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  • New research in mice suggests how short-term sleep deprivation can affect dopamine, which regulates sleep and mood.
  • Experts in the field say that while the research is good, more work needs to be done in order to be able to identify its relevance to humans

New research published this month in Neuron has found that brief sleep deprivation in mice could hold further insights into how a key chemical in the brain — dopamine — affects sleep and mood in those with mood disorders such as depression and bipolar.

The study involved interrupting the sleep cycles of mice and observing both their behavior and their neurological responses.

Jamie Zeitzer (PhD), professor and co-director of the Center for Sleep and Circadian Sciences at Stanford University and Science Adviser at Rise Science, says that this research is valuable because it brings dopamine back into the conversations surrounding sleep and mood that have more recently prioritized looking at the use of medications like benzodiazepines.

“Dopamine is thought to be elevated during wakefulness and then reduced during sleep. And exactly how it’s involved, there’s lots of theories and lots of interesting ideas, but we’re not exactly sure, we just know that it’s involved somehow.”

However, Zeitzer says that it’s important to keep in mind that a rodent’s reaction to sleep deprivation is inherently different from that of humans. While some human participants in sleep studies can stay up for multiple days with minimal stress, such a reaction is impossible in rodents.

To conduct the study, some of the mice were placed in a cylinder with a platform and a separate moving beam used to stimulate movement. They found that the mice who were sleep deprived went into states of aggression, hyperactivity, and increased sexual activity during those periods. More positive reactions, measured by metrics such as a reduction in escape attempts were also observed in the overtired mice.

From a biological perspective, the researchers found, using technology called dopamine sensor photometry and chemogenetics, that they could identify how dopamine was impacting different parts of the mice’s brains. The team from Northwestern likens the findings to the “tired and wired” effect staying up all night seems to have in humans.

Shelby Harris (PsyD), director of sleep health at Sleepopolis and a clinical associate professor at Albert Einstein College, says that this research has the potential to give further backing to a practice that is used infrequently in her field.

“We kind of know in the psychiatry field that one more unusual treatment for depression can be a night of no sleep… So it was nice to see this kind of highlighted in an animal study,” Harris said.

She says that this temporary lack of sleep, when prescribed, is used as a kind of reset tool but is not recommended for long term use due to the negative mental health impacts of sleep deprivation. Long periods of sleep deprivation can trigger severe symptoms for those with conditions such as bipolar disorder and can also increase anxiety while decreasing cardiovascular function.

According to experts, should this research further develop, one possible pathway could be to look deeper at how medication that affects dopamine could be used to treat depression and its connection to sleep. Zeitzer says that there is a key reason why practitioners have been hesitant to go down this route over the half a century that dopamine has been connected to sleeping and waking.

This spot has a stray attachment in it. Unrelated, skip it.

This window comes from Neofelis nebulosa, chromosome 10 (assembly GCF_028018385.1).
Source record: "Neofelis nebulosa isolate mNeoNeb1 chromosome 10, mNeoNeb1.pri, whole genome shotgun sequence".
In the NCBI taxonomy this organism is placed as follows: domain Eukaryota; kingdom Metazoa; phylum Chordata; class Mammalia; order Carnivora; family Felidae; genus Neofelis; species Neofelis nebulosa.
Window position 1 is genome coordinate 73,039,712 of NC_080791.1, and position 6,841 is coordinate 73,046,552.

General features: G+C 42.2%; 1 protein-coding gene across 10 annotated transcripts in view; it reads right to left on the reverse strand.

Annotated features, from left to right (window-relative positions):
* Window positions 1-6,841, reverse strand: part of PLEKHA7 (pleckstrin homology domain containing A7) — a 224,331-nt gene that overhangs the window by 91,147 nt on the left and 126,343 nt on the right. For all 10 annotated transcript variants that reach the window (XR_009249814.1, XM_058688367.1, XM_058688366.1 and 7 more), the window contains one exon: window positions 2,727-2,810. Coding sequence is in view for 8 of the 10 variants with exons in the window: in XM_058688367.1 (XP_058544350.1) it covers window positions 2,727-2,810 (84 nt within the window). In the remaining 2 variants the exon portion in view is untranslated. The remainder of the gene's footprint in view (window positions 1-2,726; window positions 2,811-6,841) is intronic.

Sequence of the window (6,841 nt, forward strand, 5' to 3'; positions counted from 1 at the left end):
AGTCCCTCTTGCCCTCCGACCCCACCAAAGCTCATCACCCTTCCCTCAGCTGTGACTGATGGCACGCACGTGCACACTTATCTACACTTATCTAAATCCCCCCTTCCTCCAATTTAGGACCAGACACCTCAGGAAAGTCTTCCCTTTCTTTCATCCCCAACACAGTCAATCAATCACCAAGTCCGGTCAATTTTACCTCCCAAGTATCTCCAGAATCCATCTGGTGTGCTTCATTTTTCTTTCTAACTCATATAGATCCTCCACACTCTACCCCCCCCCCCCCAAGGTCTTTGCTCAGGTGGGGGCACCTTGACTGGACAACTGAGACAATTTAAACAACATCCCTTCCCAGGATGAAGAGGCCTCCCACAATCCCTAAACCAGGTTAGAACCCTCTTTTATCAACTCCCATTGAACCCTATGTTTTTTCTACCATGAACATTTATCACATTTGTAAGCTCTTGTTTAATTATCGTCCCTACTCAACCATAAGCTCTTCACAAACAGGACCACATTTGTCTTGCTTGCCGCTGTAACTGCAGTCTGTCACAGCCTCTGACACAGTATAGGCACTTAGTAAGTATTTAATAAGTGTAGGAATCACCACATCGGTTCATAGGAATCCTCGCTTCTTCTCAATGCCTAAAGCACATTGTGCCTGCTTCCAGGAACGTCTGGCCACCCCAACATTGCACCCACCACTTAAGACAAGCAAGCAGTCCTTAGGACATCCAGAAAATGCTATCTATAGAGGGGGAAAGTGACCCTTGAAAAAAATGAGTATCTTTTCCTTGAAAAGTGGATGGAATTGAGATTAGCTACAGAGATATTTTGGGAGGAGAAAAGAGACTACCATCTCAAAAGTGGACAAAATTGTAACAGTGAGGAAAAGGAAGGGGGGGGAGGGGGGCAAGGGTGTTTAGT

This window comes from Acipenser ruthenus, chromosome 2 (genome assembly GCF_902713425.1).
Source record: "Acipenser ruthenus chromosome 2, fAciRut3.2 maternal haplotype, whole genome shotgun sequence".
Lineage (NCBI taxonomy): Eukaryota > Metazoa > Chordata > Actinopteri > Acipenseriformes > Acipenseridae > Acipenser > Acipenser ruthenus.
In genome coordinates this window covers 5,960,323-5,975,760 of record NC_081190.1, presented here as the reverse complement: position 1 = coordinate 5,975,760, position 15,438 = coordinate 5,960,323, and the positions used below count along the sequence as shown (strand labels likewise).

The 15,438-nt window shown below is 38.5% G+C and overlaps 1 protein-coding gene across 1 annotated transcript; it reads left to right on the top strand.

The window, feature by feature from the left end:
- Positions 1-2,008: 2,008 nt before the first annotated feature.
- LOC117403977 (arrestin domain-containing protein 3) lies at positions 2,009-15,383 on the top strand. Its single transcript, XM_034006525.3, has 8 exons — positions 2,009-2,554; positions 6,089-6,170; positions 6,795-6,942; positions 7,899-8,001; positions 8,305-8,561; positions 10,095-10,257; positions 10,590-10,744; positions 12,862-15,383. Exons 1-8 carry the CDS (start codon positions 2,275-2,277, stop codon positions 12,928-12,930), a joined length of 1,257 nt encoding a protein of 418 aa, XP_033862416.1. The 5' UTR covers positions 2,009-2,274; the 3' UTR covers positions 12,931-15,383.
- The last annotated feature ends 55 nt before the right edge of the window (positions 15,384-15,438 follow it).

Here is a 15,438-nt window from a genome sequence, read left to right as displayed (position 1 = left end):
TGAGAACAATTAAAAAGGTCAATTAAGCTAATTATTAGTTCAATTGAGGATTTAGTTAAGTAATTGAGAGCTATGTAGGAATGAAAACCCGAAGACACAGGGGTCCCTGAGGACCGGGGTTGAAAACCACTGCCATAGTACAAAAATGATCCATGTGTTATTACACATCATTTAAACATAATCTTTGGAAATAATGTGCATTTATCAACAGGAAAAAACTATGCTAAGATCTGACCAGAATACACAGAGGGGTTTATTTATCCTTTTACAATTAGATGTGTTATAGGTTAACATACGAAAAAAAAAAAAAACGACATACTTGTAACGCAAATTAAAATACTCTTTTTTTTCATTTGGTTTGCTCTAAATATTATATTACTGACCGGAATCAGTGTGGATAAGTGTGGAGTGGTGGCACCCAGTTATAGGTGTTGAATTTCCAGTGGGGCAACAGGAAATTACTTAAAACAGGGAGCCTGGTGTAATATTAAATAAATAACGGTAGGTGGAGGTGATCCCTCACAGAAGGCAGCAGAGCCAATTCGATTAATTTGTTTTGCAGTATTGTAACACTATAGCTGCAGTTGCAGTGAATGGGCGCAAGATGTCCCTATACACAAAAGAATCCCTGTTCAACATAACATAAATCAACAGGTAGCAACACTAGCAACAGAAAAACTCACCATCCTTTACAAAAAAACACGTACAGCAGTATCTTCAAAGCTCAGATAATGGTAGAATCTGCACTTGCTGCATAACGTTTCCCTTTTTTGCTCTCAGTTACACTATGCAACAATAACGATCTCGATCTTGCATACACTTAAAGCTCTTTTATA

“As soon as dopamine becomes a mechanism, people get very nervous because of addiction issues. And so because of that, we know much less about dopamine and its involvement in sleep… and so it’s always good getting more information like this [study].”

For their part, the team behind the study are, at this stage, suggesting that further research be done to better understand the mechanisms at play when it comes to dopamine, depression, and sleep, in order to create more effective mood stabilizers and antidepressants.

Harris says that while the findings of the research could lead to better medications for the regulation of mood disorders she doesn’t currently see a future where it’s a common treatment.

“It’s not going to, off the bat, be the first line thing,” Harris said. “It might be [used] when you’re not responding to the more traditional treatments [and] then we might want to try this.”

Zeitzer believes that any further development in this area of research has to continue being focused on the core connection between dopamine, depression, and sleep.

“If you look at studies in humans where you sleep deprived someone, during the sleep deprivation, it’s a great antidepressant. You know, many people are completely relieved of their depression during sleep deprivation, they go to sleep, and wake up, and they’re back to being depressed.”

The idea, he says, is to take what we already know and identify whether sleep deprivation can change our biochemistry and, if so, how.

“And if that were the case, and we could figure out what that [mechanism]was, then we would have a potential way to kind of directly intervene and cause people not to actually be depressed. And that would be amazing.”

New research looks at sleep deprivation finds how it can impact a key chemical in the brain, dopamine. This chemical affects sleep and mood in those with mood disorders such as depression and bipolar.